Reminiscence of my father excerpted from my mother's memoir
"Joy Spring" and published here on the occasion of his 23nd Yahrzeit
Before we had the baby grand piano we had a player-piano. I said I always wanted a player-piano even when I was a child, but my mother and father said if we got a player-piano we would never learn how to play, so we had a real piano. I played piano for eight or ten years. My father and mother loved music, and we always had a record player. Always had music in the house.
Dad worked for Mr. Neiten at Girard Trust and Dad called me one day, and he said: "What is it that you want more than anything?" I'm always saying, "Oh, if I had this, if I had that"… you know, I'm always talking, but it doesn't mean anything. So he said, "Would you like a player-piano?"[i] And I said, "You're kidding me?"
"You know there's one in the Girard Trust and nobody wants it. And it's a P & E Cunningham. It's a very good brand."
I looked it up in the Yellow Pages; P & E Cunningham[ii] – which was a top echelon piano company. So I called them up as they happened to be in Philadelphia. And they said, we can't guarantee whether it's going to play or not, because the pneumatic tubing was from the war years and they don't make it any more; there's rubber, you know. When Dad brought it in the truck of one of his clients, they put it in the garage and said they'll come back the next day to put it in the house. I went in the garage – it came with piano rolls which were all opera, and I put in a roll in and it played. That was a tremendous day.
When we went to New York every year or so to see a show, we would stop at Macy's and there was a five-and-ten store there where we could buy piano rolls. We had the best parties with our piano. I used to sing along with it. My neighbors would tell me I'm always singing. When people run away from their house, I can't understand that. I like being in my house and to amuse myself I used to sing all the time. Voice I don't have, but I sang anyway. I loved that piano, I really truly did. It was great.
When we moved to Ventnor, we had to get rid of the piano. They had a terrible time taking it out, you couldn't imagine. They had to break the front of the piano off because the player-piano has an extended part for the keys. It had that bar there for the lever. I still like a player-piano. When I go to our friends’, the Wolfs', in Wilmington they have a an electric player-piano. They unplug it and I play it. You pump it with your legs. Yeah.
[i]The player piano. For those who are not familiar with this instrument, it is best described simply as a self-playing piano. The notes to be played are represented by tiny perforations on interchangeable rolls of paper, while the player mechanism is powered entirely by suction, generated by the operation of two foot pedals. The operator, or 'pianolist', achieves dynamic shading of the music by varying the degree of pressure applied to the foot pedals. In addition, a set of hand-operated levers mounted just below the front of the keyboard provide accentuation, tempo control, activation of the sustain and soft pedals and selection of play and rewind modes. In the hands of an accomplished operator, a convincingly lifelike musical performance is achievable. The player piano enjoyed its peak of popularity between 1900 and 1930, after which time the wireless, which was significantly cheaper and more versatile, became the main source of home entertainment. As the vast majority of player pianos are now at least seventy years old and many are sadly dilapidated, enthusiasts all over the world are devoting much time and effort to the restoration of these remarkable instrument. The paper music rolls are still available in abundance, both old and new and almost all musical tastes are catered for. During the first three decades of the twentieth century, a substantial number of famous pianists committed their performances to music roll, by means of special recording pianos. The rolls recorded by George Gershwin for example are still popular today and although original examples are now scarce, specialists meet the demand from collectors by producing excellent new copies. A player piano can of course be played by hand in the normal way, as the piano action and keyboard are entirely conventional. In fact, it is usually possible to play the keyboard while the roll mechanism is in operation, should any additional notes or harmonies be desired! The term 'Pianola' was originally a trademark, first used by the Aeolian Company just over a hundred years ago, but in more recent times has become a generic reference to the self-playing piano.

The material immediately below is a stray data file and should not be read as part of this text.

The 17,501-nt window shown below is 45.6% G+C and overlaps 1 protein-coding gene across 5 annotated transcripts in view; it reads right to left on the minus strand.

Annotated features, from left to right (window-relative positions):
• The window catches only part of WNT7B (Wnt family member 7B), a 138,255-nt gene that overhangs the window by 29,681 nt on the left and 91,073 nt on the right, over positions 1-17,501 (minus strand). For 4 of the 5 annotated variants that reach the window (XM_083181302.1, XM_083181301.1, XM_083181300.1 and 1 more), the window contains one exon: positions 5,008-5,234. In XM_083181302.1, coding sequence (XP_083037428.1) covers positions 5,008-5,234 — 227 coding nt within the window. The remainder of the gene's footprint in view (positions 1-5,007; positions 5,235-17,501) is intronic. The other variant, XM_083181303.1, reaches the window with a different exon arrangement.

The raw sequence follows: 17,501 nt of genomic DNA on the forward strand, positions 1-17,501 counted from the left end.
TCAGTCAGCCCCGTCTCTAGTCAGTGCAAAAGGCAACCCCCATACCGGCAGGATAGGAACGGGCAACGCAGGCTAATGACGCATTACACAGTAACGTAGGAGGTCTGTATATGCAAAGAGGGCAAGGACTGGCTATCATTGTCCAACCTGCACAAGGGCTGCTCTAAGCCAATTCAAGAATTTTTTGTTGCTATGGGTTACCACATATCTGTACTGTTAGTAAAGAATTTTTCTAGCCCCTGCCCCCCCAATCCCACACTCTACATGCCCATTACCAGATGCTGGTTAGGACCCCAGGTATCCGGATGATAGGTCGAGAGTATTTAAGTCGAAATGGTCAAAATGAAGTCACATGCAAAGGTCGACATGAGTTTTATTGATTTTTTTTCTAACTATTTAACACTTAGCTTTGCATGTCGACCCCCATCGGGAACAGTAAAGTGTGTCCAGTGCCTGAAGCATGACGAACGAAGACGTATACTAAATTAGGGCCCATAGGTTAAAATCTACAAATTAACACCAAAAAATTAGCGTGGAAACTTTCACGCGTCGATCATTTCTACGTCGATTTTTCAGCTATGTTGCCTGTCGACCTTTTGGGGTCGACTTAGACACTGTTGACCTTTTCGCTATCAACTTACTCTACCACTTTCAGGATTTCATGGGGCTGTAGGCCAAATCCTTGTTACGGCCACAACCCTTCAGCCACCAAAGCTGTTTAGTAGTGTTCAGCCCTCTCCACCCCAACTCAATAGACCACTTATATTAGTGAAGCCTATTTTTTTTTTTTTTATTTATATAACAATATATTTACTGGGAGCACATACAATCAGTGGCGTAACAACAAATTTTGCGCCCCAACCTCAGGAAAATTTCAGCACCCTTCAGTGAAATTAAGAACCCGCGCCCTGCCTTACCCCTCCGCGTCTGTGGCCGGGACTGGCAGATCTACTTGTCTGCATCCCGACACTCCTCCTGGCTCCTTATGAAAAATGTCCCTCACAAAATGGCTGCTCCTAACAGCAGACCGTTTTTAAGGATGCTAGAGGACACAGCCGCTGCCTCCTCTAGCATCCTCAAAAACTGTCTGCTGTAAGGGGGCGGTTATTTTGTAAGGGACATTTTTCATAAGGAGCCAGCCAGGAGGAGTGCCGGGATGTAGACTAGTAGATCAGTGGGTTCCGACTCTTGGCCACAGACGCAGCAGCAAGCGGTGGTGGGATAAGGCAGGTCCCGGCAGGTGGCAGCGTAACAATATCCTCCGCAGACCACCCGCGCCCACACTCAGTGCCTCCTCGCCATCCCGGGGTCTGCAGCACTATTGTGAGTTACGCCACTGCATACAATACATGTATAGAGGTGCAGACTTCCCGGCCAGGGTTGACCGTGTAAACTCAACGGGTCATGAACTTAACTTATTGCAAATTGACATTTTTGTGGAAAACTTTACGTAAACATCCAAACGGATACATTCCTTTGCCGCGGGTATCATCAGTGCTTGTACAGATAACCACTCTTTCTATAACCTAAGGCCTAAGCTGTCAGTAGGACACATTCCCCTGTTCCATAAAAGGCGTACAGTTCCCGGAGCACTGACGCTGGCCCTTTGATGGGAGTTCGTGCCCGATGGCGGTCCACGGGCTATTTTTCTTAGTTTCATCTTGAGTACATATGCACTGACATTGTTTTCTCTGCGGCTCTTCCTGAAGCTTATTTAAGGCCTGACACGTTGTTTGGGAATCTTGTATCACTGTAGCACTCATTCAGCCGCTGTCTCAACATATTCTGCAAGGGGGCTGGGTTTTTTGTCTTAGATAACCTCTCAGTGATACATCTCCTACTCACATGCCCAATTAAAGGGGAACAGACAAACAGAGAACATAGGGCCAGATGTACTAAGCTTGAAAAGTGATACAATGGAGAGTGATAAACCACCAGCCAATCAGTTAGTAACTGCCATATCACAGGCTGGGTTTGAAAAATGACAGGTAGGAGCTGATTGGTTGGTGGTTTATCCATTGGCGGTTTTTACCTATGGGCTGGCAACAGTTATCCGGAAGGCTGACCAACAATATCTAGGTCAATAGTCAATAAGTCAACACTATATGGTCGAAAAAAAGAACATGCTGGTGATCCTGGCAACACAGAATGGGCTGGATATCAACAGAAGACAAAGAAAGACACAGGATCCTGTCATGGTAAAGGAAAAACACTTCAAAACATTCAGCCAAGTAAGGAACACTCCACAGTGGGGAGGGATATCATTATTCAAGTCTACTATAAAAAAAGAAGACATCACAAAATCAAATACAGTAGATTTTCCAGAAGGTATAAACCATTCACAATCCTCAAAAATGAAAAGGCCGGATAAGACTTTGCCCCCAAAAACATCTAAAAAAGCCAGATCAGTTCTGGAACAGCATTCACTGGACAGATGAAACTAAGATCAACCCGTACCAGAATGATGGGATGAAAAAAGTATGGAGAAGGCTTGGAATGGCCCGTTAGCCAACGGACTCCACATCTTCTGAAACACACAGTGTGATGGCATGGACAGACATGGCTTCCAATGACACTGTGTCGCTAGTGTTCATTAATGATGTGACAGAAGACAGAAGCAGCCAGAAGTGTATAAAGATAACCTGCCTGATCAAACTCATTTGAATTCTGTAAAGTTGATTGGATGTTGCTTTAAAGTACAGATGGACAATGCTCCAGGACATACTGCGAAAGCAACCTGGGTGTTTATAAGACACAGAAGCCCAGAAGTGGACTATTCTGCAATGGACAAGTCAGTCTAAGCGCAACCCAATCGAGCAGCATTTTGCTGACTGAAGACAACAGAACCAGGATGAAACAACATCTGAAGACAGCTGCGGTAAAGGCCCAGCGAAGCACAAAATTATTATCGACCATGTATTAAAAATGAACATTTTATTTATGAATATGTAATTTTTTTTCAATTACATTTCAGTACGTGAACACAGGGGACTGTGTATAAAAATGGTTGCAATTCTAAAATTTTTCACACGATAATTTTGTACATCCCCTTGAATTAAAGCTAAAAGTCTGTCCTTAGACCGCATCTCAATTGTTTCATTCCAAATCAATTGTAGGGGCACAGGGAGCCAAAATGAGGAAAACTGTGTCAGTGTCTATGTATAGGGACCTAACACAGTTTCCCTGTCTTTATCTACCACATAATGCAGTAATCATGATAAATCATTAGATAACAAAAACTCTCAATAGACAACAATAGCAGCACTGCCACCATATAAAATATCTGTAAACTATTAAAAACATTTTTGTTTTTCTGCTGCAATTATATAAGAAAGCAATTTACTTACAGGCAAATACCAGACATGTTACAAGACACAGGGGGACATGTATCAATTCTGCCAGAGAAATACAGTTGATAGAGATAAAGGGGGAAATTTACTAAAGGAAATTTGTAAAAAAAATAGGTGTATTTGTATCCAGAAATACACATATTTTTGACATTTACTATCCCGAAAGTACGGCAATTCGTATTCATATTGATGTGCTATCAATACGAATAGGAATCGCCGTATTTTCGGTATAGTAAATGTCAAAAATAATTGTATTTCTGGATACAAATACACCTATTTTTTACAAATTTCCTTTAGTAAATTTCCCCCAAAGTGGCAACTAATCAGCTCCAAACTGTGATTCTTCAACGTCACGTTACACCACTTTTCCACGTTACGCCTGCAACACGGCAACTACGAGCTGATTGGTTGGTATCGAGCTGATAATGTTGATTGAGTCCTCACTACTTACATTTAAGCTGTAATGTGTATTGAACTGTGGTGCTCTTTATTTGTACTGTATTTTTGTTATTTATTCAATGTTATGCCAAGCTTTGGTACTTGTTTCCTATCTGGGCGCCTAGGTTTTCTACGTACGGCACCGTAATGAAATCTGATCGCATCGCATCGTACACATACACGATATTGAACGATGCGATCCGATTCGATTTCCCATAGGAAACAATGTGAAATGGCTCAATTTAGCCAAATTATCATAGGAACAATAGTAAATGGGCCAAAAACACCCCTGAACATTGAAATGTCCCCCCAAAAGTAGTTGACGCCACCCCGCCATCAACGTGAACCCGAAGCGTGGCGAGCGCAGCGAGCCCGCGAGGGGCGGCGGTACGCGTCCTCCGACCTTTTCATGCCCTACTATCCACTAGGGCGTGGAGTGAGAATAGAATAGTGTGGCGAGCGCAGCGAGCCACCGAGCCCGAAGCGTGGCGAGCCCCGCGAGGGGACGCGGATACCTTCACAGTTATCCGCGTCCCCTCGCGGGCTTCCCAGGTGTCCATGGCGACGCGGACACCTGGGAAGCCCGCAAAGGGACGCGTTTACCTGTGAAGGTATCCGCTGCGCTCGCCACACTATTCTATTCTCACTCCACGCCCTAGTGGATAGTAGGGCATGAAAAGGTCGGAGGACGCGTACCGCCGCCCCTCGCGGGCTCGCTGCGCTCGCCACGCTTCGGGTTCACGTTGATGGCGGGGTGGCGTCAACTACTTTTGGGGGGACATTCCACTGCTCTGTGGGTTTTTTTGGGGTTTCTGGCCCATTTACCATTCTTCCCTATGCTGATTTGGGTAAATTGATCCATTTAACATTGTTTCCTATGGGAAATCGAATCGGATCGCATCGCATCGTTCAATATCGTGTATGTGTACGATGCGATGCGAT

[ii] Cunningham Piano Company was started in 1891 by Patrick J. Cunningham, an Irish immigrant with a craft and a dream. Through his leadership, commitment to quality, and a keen business sense Cunningham Piano Company quickly became one of Philadelphia's most respected makers of pianos. Throughout his tenure as President of the company, Patrick J. Cunningham saw his company expand and thrive, gaining awards for both quality and design. However, The Great Depression was a huge detriment to all businesses and just before the beginning of World War II, Cunningham Piano Company ceased production and their staff focused on helping the war effort. After the war concluded, Cunningham Piano Company concentrated on piano restoration.